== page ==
Taming the Modern
A recent headline in the New York Times declared: "The Constitution Is Broken and Should Not Be Reclaimed." The statement — which appeared above an op-ed written by two Ivy League law professors — is a hyperbolic version of a view that has become increasingly prominent in the writings of not only academics, but journalists, commentators, and politicians. They deem the Constitution not only "broken," but also "undemocratic," "paralyzing," and "obsolete." They demand changes to key elements of the Constitution, including the Electoral College, the Senate, the amendment process, the presidential veto, and the lifetime appointment of Supreme Court justices.
We have heard these complaints before. One of the most common criticisms of the Constitution — that it is an 18th-century document attempting to govern a modern state — was leveled by Woodrow Wilson in the late 19th century. But this view is based on a misreading of history. In many ways, 18th-century America was already a modern state. The Constitutional Convention represented the first effort to reconcile the problems of modernity with the creation of a free government.
Pre-modern societies, varied as they came, had some features in common with one another that distinguished them from modern ones.
In pre-modern societies, laws were handed down from on high; the people had little if anything to say about how they would be governed. Rulers came and went without the consent, or sometimes even the knowledge, of their subjects. Hierarchies were natural; social mobility, though not unknown, was rare. Most people lived and died in or close to the place they were born. Nearly all of them were as poor at death as they had been at birth.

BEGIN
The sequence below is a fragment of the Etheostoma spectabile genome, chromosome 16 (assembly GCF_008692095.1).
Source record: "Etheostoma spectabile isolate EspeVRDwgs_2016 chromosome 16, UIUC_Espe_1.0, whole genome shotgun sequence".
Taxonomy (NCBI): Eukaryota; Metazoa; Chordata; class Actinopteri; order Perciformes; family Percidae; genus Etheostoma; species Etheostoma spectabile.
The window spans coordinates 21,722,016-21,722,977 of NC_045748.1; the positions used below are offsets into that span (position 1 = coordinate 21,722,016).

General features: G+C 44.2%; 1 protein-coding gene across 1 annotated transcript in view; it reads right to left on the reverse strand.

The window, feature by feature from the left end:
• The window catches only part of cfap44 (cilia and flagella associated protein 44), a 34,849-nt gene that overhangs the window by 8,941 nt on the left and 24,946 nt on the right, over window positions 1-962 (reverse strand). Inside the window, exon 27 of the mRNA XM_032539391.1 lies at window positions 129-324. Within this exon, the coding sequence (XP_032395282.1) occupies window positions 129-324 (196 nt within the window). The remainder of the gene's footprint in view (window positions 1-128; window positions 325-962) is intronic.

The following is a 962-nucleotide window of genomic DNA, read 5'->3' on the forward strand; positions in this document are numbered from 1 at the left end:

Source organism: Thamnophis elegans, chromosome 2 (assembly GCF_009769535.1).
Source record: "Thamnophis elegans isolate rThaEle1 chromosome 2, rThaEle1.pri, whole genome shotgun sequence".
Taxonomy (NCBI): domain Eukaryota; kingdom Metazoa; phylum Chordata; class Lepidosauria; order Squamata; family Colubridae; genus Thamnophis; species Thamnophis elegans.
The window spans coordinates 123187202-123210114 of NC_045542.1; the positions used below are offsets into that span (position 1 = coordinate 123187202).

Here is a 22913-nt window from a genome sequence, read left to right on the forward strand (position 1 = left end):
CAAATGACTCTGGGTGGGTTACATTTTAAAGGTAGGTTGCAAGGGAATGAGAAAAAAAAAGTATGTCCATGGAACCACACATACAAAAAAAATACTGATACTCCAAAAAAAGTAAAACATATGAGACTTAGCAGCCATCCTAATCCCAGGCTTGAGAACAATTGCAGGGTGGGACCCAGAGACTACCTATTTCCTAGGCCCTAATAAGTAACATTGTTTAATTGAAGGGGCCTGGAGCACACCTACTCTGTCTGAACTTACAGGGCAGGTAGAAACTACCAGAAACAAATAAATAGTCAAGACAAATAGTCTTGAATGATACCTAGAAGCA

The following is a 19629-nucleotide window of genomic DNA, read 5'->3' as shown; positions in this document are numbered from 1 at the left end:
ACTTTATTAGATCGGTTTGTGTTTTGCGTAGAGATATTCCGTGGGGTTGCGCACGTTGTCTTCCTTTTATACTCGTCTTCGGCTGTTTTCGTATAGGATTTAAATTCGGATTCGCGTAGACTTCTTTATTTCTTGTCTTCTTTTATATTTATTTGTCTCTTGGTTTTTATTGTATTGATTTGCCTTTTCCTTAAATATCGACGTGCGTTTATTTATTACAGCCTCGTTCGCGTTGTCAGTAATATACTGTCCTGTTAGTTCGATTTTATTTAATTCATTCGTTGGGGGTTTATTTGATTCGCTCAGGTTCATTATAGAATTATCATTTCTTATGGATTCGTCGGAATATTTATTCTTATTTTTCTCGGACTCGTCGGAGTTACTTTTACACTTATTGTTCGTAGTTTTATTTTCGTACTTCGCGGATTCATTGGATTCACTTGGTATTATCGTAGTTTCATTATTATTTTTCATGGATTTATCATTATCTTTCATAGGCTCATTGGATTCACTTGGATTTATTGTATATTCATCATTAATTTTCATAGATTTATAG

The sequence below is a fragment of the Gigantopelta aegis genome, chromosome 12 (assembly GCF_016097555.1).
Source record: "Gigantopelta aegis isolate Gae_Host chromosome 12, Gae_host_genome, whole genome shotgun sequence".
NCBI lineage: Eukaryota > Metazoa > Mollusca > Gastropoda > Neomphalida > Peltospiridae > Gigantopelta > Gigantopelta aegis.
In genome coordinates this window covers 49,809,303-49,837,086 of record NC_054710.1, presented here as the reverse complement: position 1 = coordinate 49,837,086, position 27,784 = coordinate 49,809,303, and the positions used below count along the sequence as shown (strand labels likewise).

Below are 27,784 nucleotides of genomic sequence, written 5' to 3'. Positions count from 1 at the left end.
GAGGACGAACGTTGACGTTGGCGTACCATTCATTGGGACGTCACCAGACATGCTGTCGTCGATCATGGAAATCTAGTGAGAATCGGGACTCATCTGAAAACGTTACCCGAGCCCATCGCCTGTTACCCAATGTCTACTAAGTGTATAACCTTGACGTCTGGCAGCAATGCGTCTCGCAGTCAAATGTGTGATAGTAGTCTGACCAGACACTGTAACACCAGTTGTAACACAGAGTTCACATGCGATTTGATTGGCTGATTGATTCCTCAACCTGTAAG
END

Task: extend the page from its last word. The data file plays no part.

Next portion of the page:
America was different. Even before American independence, Britain's North American colonies were open to immigrants of all classes. With the obvious exception of slavery, the nation's population was not rigidly stratified; Americans, unlike Europeans (including the British), were not fixed in the rank into which they were born. Americans may not have invented merit-based achievement, but America was the first place where this promise was widely fulfilled.
America was also a commercial country. It was a place where business was considered an honorable profession, not something to be shunned as unworthy of a gentleman. Within a few generations, this spirit of enterprise would transform the colonies into an economic miracle.
That same spirit generated a restless ambition that, even before the Revolution, was drawing colonial Americans farther and farther west, creating a society of independent merchants, mechanics, and farmers unlike anything seen in Europe. This independence translated seamlessly into America's governing institutions: From the beginning, Americans largely governed themselves. They voted on their own taxes, made their own laws, and organized their own town and colonial governments. Such practical experience taught the colonists that self-government was not a distant dream, but an everyday reality.
America was modern before America was a nation. And before it was a nation, America was hard to govern.
Establishing a republic in a modern society is a calculated risk — one well worth taking, but only with the proper precautions and a heavy dose of sobriety. And sobriety begins by acknowledging those aspects of modern societies that pose political challenges but are nonetheless inescapable. These include size, diversity, commerce, individualism, and the reemergence of an ancient problem in a new guise: the tyranny of the majority.
Prior to the American founding, republics had been small. They were either city-states, as in ancient times, or very small countries, like Switzerland and the Netherlands. Switzerland was only one-third the size of Virginia; there was no hope that Americans could be governed like the Swiss.